‘I loved getting an Anne Frank Awards for my hard work as an Imagineer. Anne Frank was a girl who lived during WW2. She kept a diary and wrote in it every day because she was hiding from the Nazis and couldn’t go to school or play. She then was taken to a concentration camp and died. Her awards go to children who help show respect and fight discrimination in their communities. It felt good getting it because I was representing my school.’
‘We made a big poster about what has changed for the better in Middlefield and what still needs to improve.’
“On Tuesday 23rd of May we went to London with Catrin, Sarah and Mr Gray (our teacher). We went to the Houses of Parliament to get a tour. Our MP Kirsty Blackman was going to do this but because of the election we met with her before we went and asked her questions about her job and her life between London and Aberdeen.
One our tour we seen where Queen Victoria sat and where she got changed into her robes for the opening of Parliament. The roof in Elizabeth’s dressing room was covered in gold and the carpet red.
We learned a lot of things but here are a few things that stick in our minds:
There are paintings of Henry the 8th and all his wives. We learned a poem to remember what happened to them all. It goes like this ‘divorced, beheaded, died. Divorced, beheaded, survived.’
At the end of the anteroom there was a statue of Queen Victoria. The purpose of this statue was to make Queen Victoria feel more comfortable while she said her speech. Queen Victoria used to be so nervous she would scratch at the side of her chair and tap her feet on a small stool.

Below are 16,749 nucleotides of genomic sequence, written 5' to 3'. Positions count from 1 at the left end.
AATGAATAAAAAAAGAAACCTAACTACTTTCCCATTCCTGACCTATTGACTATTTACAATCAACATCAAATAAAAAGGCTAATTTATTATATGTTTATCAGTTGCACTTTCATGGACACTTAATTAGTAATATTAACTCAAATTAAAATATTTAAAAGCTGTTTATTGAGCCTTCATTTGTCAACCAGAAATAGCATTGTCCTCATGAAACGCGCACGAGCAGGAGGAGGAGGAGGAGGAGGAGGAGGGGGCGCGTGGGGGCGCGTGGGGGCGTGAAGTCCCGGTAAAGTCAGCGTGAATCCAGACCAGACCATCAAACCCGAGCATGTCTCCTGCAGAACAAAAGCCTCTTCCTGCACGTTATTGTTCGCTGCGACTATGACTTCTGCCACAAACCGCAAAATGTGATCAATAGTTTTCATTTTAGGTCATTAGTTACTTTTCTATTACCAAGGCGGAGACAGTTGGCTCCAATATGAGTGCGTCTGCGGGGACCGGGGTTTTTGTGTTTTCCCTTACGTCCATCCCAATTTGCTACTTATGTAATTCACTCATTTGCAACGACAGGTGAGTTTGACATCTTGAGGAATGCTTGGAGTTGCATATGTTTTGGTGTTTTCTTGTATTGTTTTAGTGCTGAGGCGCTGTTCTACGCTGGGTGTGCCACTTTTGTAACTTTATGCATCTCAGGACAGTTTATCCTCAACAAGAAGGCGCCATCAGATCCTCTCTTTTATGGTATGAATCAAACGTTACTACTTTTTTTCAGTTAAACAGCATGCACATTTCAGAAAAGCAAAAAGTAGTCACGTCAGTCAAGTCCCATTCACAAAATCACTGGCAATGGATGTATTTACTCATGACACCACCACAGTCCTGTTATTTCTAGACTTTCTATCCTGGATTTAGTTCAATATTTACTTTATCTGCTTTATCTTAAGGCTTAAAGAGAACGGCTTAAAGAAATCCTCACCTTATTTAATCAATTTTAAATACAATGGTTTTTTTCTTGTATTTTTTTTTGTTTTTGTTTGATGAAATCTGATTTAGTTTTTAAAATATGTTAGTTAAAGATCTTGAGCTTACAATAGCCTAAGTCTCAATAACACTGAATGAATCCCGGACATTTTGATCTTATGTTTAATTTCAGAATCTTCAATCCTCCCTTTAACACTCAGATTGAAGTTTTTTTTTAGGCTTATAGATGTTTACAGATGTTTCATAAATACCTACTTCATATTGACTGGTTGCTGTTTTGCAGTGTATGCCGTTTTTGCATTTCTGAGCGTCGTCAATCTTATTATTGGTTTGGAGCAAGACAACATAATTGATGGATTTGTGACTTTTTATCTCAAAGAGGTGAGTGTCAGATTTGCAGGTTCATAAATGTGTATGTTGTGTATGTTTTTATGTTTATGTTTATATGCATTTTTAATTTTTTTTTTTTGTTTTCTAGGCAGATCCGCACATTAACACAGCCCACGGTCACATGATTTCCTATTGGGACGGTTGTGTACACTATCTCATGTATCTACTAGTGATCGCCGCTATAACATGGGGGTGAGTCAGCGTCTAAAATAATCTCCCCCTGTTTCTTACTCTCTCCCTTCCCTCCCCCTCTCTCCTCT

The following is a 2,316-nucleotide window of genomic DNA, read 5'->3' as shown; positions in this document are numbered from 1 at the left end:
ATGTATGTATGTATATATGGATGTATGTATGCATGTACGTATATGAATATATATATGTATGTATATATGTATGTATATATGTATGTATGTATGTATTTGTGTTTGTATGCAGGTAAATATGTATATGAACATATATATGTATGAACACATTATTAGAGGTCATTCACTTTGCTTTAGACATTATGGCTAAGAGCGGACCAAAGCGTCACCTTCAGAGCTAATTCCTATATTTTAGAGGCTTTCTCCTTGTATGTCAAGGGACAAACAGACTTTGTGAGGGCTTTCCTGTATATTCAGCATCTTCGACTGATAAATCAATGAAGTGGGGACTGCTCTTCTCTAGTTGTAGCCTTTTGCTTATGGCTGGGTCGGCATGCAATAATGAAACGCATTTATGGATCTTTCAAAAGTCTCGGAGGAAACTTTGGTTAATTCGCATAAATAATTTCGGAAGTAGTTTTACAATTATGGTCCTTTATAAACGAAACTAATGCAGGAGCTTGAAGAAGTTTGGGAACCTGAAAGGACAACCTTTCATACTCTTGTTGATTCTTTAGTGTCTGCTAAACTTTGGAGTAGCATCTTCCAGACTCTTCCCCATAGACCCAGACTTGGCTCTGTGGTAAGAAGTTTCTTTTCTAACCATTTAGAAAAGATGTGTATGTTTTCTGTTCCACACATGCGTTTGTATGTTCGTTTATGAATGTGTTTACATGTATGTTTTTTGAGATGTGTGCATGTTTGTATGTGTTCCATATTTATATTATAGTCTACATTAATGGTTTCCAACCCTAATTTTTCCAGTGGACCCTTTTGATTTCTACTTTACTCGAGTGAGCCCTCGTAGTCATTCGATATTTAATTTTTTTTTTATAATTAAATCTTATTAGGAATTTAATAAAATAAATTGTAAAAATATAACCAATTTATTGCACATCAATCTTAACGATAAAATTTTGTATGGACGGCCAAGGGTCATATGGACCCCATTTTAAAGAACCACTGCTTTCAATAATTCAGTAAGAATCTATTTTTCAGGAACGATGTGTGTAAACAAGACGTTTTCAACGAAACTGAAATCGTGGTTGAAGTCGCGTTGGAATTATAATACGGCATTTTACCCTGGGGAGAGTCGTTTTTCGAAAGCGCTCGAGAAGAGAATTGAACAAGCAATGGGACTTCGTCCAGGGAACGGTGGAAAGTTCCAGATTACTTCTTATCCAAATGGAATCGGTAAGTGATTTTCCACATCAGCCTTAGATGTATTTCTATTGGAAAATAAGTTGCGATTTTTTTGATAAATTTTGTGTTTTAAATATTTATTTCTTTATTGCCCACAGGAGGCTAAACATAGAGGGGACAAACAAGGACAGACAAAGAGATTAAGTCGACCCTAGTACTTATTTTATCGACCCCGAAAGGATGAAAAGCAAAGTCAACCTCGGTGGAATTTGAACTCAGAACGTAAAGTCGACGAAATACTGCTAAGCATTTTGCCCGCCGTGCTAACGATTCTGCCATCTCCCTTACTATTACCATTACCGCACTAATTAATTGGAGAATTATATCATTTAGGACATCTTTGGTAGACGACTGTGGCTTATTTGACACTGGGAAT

In the past no man or women had the right to vote. Men got it first but woman had to continue to fight for it. They came into parliament and threw flour everywhere last century. After protesting they finally got the right to vote.
The parliament is split into thirds. The parliament is colour coded for different groups. Blue represents the Queen’s part, green for the House of Commons and red for the House of Lords. The Queen is now allowed in House of Commons because it shows the separation of the House of Commons from the monarchy. She can’t interrupt what they are deciding on.
My favourite part of coming to London was the bus tour because it took me to different landmarks and beautiful buildings. It made me feel privileged as we are the first people to do this in our school.
We London because the lights at night looked incredible. The city feels alive. We liked the building designs and how unique they are. It made us feel even smaller!
The London trip made me happy because we got to share rooms. The girls with the girls and the boys with the boys. It was fun!”
‘We made a big poster about what has changed for the better in Tillydrone and what still needs to improve.’
In March the Imagineers visited Hazlehead Park. They made 3D daffodils to celebrate the change in seasons and mark the coming of Spring. The Imagineers reflected on their experiences as Imagineers and wrote what they think has changed for them in the past year on their daffodils. They also considered what they still think needs changed in their home, school and community.
‘Being more confident, speaking to adults more and having a say is what has changed in my life’ said Imagineer Demi-Leigh. ‘We made a daffodil to write what we can still change. I said school can get better by asking pupils for their ideas’ Imagineer Malachy.